So, I just told you about my workflow about how my process is, but you should create your own. You should define your own process. Start by part creation. How are you going to create your part? If you're going to create first your symbol then your footprint. And what's a workflow that works for you. We are engineers. We all know that there are different workflows that work for each one of us. And yeah. Good tip I can give you on part creation also is to create comprehensive checklists. Create checklist with the most essential things, to not forget them when you are creating a library. Also, try to do verification. Before manufacturing have a second engineer or a second peer verify the mission critical details. The ones that are on the checklist. You can also create a checklist for verification. And if you have time and you're knowledgeable enough, you may create an automated verification, introduce automation to make the process more efficient and reliable.
If you create a good algorithm, you are not going to mess it up. You will have perfectly checked or perfectly verified libraries each and every time. And for the last bit of this tip is to get the feedback. At the end of your process, use it, manufacture it with it, see all the details, detect errors, detect issues, and feed them back through your loop. Refine your process from your mistakes, learn from whatever you do, and always put it where it should be. One last trick or tip is to include mission critical elements in your checklists and consider every detail in your style guide. This is actually the style guide we use at SnapEDA where have the drill for mounting holes, courtyard access, contoured courtyard, stencil and solder mask defined, both of them defined and the body outline. One very important thing also, the pin indicator. We talked about it in the silkscreen. But yeah, create your own style, create your style guide. And adhere to it. Remember that consistency is very, very, very important in high quality libraries.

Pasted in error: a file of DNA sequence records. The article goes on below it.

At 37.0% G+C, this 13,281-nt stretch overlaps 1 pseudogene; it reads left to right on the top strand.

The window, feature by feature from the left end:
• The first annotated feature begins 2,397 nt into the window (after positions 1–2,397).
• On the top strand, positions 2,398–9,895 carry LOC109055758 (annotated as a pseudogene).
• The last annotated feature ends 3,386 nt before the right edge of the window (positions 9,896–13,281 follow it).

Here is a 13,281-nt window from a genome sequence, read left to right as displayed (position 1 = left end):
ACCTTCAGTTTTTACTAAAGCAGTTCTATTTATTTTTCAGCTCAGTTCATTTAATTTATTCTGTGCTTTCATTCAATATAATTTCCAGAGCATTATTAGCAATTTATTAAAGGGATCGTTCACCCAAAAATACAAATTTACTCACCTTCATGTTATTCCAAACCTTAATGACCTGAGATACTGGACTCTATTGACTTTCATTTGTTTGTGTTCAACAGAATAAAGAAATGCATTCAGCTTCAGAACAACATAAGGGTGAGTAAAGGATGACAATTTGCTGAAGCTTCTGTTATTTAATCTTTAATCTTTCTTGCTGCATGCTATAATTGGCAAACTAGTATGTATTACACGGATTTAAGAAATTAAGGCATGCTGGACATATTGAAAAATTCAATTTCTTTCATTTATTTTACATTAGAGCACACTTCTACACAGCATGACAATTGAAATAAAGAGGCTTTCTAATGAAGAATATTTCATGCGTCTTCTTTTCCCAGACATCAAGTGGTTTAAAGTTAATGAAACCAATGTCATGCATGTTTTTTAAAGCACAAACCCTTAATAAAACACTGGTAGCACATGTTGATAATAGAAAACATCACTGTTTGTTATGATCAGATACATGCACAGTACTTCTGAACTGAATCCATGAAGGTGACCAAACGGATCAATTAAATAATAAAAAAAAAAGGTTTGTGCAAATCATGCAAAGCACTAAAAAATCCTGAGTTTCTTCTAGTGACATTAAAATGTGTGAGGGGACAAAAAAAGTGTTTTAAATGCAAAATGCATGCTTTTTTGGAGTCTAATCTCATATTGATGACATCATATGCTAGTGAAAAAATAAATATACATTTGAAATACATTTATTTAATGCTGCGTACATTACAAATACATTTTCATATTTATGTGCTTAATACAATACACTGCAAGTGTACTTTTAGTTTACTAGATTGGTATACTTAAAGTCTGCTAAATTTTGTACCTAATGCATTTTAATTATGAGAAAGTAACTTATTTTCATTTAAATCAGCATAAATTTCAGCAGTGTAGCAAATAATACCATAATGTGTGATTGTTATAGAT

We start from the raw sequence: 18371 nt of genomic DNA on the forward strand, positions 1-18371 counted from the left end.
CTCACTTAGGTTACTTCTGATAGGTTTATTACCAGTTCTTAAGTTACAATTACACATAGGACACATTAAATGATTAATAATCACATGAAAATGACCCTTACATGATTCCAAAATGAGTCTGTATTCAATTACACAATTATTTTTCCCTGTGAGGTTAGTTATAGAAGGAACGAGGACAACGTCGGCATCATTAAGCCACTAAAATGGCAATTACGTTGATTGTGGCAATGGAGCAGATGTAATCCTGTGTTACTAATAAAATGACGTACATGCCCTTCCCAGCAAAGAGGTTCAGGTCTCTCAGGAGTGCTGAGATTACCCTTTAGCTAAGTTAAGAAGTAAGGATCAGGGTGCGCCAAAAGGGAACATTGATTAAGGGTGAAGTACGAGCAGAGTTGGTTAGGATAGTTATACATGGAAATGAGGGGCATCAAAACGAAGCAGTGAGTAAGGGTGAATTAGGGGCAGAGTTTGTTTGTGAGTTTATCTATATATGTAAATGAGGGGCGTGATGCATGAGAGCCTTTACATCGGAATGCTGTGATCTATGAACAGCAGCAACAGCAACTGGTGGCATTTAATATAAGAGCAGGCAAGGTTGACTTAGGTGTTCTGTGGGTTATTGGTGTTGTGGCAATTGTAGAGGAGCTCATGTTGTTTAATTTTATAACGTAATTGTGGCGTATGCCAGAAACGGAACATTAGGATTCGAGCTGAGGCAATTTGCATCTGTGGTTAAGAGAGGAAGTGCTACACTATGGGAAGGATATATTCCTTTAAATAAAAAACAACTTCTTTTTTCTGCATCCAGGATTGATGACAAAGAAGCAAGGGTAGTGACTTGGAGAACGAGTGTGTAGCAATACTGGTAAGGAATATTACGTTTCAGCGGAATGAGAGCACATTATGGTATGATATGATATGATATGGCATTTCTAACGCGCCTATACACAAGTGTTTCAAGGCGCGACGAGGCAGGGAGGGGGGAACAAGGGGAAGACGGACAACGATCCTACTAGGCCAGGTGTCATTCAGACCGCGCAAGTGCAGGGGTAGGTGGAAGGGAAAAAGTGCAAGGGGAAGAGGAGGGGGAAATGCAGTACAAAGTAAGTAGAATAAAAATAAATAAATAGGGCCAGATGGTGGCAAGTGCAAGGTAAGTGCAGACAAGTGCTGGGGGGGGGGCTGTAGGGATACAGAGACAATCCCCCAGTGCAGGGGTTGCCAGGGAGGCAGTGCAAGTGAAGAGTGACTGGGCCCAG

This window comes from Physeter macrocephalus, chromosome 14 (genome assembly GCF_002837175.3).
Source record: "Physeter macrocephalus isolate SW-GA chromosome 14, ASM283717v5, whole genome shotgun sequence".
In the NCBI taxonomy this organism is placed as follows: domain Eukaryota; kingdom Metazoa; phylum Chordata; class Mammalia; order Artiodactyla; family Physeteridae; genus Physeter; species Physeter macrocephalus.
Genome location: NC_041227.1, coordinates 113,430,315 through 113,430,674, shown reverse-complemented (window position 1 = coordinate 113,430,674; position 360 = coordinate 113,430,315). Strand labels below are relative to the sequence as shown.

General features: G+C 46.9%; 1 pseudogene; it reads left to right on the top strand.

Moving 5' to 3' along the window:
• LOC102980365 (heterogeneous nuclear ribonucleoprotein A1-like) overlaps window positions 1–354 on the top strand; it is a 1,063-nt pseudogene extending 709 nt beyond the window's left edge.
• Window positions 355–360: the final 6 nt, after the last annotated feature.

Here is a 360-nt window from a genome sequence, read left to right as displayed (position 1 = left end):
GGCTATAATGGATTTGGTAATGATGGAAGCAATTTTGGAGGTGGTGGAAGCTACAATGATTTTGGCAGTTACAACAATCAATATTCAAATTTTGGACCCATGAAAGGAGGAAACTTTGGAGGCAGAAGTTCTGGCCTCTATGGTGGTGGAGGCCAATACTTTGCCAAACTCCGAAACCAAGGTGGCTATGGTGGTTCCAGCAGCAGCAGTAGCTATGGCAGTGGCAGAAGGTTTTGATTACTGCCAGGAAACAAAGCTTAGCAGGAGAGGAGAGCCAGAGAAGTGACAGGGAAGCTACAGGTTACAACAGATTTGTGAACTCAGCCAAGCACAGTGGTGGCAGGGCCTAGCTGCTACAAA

Also, if available, automate everything you can. At SnapEDA, we have all automated processes for verifying, for creating some libraries. And yeah, we actually care for them a lot. And it has helped us get to the point where we are. So, for the conclusion, high quality libraries will spare you a headache, ensure reliable manufacturing, proper ERC, DRC checks, and readable schematics by creating high quality libraries. To avoid errors in your creation process, implement creation and verification checklists for mission critical elements and a style guide for everything else.
If you're going to do this, make sure to educate your team on the importance of high quality and standardized libraries, even show them this presentation. Create feedback loop based on your team's learnings and automate as much as you can. Almost all libraries are just formatted text if you open them in a text editor. So, you can find a way to automate things, maybe a Perl script, maybe a Java script. Well anything that can modify text can modify, verify, or create a library. And lastly, remember that verified supplied vetted libraries are available on SnapEDA. And thank you so much. Have a great day. Stick around for the Q&A. I would really want to hear from you.